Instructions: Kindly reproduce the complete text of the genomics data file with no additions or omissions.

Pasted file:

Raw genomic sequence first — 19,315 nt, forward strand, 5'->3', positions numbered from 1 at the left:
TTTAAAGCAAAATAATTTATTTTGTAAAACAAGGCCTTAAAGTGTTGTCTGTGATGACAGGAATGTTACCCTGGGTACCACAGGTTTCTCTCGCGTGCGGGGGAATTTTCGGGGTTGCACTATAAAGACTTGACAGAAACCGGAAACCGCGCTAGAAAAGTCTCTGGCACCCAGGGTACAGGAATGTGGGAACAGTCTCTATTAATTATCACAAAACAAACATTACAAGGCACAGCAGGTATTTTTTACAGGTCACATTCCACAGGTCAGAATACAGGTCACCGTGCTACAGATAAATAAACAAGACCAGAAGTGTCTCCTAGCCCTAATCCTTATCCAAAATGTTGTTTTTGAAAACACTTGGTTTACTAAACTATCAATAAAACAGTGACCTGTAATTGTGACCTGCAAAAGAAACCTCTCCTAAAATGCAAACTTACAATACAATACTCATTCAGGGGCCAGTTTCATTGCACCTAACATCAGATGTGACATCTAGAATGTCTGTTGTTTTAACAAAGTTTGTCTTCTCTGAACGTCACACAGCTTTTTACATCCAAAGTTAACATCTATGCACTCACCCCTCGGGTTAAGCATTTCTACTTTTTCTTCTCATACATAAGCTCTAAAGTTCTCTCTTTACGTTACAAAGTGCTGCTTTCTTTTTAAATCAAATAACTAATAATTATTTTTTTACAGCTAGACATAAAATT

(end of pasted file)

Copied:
Raw genomic sequence first — 19,315 nt, forward strand, 5'->3', positions numbered from 1 at the left:
TTTAAAGCAAAATAATTTATTTTGTAAAACAAGGCCTTAAAGTGTTGTCTGTGATGACAGGAATGTTACCCTGGGTACCACAGGTTTCTCTCGCGTGCGGGGGAATTTTCGGGGTTGCACTATAAAGACTTGACAGAAACCGGAAACCGCGCTAGAAAAGTCTCTGGCACCCAGGGTACAGGAATGTGGGAACAGTCTCTATTAATTATCACAAAACAAACATTACAAGGCACAGCAGGTATTTTTTACAGGTCACATTCCACAGGTCAGAATACAGGTCACCGTGCTACAGATAAATAAACAAGACCAGAAGTGTCTCCTAGCCCTAATCCTTATCCAAAATGTTGTTTTTGAAAACACTTGGTTTACTAAACTATCAATAAAACAGTGACCTGTAATTGTGACCTGCAAAAGAAACCTCTCCTAAAATGCAAACTTACAATACAATACTCATTCAGGGGCCAGTTTCATTGCACCTAACATCAGATGTGACATCTAGAATGTCTGTTGTTTTAACAAAGTTTGTCTTCTCTGAACGTCACACAGCTTTTTACATCCAAAGTTAACATCTATGCACTCACCCCTCGGGTTAAGCATTTCTACTTTTTCTTCTCATACATAAGCTCTAAAGTTCTCTCTTTACGTTACAAAGTGCTGCTTTCTTTTTAAATCAAATAACTAATAATTATTTTTTTACAGCTAGACATAAAATT